| +-> searchCharacterParser
| +-> utils
|
+-> local (package)
......@@ -54,6 +57,8 @@ imdb (package): contains the IMDb function, the IMDbBase class and imports
_exceptions: defines the exceptions internally used.
Movie: contains the Movie class, used to describe and manage a movie.
Person: contains the Person class, used to describe and manage a person.
Character: contains the Character class, used to describe and manage
a character.
utils: miscellaneous utilities used by many IMDbPY modules.
parser (package): a package containing a package for every data access system
implemented.
......@@ -66,10 +71,14 @@ http.movieParser: parse html strings from the pages on the IMDb web server about
a movie; returns dictionaries of {key: value}
http.personParser: parse html strings from the pages on the IMDb web server
about a person; returns dictionaries.
http.characterParser: parse html strings from the pages on the IMDb web server
about a character; returns dictionaries.
http.searchMovieParser: parse an html string, result of a query for a movie
title.
http.searchPersonParser: parse an html string, result of a query for a person
name.
http.searchCharacterParser: parse an html string, result of a query for a
character name.
http.utils: miscellaneous utilities used only by the http package.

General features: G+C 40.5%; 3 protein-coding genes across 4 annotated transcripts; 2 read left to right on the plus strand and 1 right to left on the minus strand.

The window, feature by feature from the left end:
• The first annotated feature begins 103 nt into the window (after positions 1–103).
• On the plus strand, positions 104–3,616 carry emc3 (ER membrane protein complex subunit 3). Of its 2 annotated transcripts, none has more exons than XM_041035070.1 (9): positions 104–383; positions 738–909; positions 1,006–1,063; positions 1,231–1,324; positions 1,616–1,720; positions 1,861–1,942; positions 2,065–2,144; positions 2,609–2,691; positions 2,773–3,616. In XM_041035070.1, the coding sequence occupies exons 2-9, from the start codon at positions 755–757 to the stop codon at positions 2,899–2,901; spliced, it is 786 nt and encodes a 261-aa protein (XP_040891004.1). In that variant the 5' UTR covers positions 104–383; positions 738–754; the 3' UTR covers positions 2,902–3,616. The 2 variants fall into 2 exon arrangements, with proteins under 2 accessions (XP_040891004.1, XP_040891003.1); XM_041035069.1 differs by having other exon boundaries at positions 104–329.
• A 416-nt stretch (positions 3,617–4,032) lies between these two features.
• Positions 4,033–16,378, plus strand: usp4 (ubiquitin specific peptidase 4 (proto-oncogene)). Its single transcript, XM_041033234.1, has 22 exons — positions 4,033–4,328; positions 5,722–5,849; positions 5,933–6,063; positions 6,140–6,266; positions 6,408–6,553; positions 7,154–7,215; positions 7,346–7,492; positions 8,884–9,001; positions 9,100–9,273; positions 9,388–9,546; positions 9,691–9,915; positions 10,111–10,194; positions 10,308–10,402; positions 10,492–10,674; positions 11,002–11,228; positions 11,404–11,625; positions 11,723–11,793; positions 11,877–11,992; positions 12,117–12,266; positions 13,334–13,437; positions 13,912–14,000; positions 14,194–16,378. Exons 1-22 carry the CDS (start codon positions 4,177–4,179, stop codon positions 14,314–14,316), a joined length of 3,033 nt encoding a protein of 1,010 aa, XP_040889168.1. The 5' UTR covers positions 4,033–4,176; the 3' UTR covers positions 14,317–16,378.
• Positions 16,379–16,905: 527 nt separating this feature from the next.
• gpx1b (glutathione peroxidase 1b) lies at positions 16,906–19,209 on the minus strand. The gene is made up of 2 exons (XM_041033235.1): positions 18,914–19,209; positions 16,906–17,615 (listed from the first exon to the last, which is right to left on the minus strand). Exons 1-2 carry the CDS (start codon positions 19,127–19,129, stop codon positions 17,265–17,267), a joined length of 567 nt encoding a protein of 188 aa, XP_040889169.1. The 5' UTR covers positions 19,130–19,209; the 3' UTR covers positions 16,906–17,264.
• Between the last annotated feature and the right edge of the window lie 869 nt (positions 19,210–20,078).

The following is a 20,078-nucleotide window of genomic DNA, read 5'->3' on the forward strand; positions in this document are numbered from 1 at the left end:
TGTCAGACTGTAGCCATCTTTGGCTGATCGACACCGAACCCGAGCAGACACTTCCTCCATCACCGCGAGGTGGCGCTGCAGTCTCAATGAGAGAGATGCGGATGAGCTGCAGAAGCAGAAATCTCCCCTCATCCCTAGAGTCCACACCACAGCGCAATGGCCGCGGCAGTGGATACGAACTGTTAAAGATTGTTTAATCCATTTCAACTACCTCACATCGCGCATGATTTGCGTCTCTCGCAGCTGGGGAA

The modules under the parser.local package are the same of the
......@@ -109,15 +118,16 @@ IMDbPY-based programs.
===================
I wanted to stay independent from the source of the data for a given
movie/person, and so the imdb.IMDb function returns an instance of a class
that provides specific methods to access a given data source (web server,
local installation, SQL database, etc.)
movie/person/character, and so the imdb.IMDb function returns an instance
of a class that provides specific methods to access a given data
source (web server, local installation, SQL database, etc.)
Unfortunately that means that the movieID in the Movie class and the
personID in the Person class are dependent on the data access system
used. So, when a Movie or Person object is instantiated, the accessSystem
instance variable is set to a string used to identify the used data access
system.
Unfortunately that means that the movieID in the Movie class, the
personID in the Person class and the characterID in the Character class
are dependent on the data access system used.
So, when a Movie, a Person or a Character object is instantiated, the
accessSystem instance variable is set to a string used to identify the
used data access system.
HOW TO EXTEND
......@@ -130,6 +140,9 @@ of the imdb.IMDb class which must define at least the following methods:
list of (movieID, {movieData}) tuples.
_search_person(name) - to search for a given name; must return a
list of (movieID, {personData}) tuples.
_search_character(name) - to search for a given character's name; must
return a list of (characterID, {characterData})